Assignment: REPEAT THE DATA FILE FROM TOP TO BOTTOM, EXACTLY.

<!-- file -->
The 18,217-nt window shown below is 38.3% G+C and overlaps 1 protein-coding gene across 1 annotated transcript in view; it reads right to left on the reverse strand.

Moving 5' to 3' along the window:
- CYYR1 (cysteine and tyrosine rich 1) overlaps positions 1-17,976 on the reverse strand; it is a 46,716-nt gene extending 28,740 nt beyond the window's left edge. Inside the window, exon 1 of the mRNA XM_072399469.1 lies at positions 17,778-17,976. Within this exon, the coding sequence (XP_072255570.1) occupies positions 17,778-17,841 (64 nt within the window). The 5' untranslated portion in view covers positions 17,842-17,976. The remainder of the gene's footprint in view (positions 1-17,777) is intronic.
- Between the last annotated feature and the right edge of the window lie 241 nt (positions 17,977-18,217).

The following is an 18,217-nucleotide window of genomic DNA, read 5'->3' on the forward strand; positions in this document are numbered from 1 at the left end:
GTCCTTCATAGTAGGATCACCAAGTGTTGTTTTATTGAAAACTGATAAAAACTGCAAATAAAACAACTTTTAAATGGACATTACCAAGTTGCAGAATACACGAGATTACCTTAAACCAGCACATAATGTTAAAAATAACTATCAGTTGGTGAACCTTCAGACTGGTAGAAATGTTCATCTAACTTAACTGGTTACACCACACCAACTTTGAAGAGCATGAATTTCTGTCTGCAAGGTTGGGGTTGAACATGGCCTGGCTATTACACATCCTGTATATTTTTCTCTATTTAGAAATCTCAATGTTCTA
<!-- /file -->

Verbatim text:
The 18,217-nt window shown below is 38.3% G+C and overlaps 1 protein-coding gene across 1 annotated transcript in view; it reads right to left on the reverse strand.

Moving 5' to 3' along the window:
- CYYR1 (cysteine and tyrosine rich 1) overlaps positions 1-17,976 on the reverse strand; it is a 46,716-nt gene extending 28,740 nt beyond the window's left edge. Inside the window, exon 1 of the mRNA XM_072399469.1 lies at positions 17,778-17,976. Within this exon, the coding sequence (XP_072255570.1) occupies positions 17,778-17,841 (64 nt within the window). The 5' untranslated portion in view covers positions 17,842-17,976. The remainder of the gene's footprint in view (positions 1-17,777) is intronic.
- Between the last annotated feature and the right edge of the window lie 241 nt (positions 17,977-18,217).

The following is an 18,217-nucleotide window of genomic DNA, read 5'->3' on the forward strand; positions in this document are numbered from 1 at the left end:
GTCCTTCATAGTAGGATCACCAAGTGTTGTTTTATTGAAAACTGATAAAAACTGCAAATAAAACAACTTTTAAATGGACATTACCAAGTTGCAGAATACACGAGATTACCTTAAACCAGCACATAATGTTAAAAATAACTATCAGTTGGTGAACCTTCAGACTGGTAGAAATGTTCATCTAACTTAACTGGTTACACCACACCAACTTTGAAGAGCATGAATTTCTGTCTGCAAGGTTGGGGTTGAACATGGCCTGGCTATTACACATCCTGTATATTTTTCTCTATTTAGAAATCTCAATGTTCTA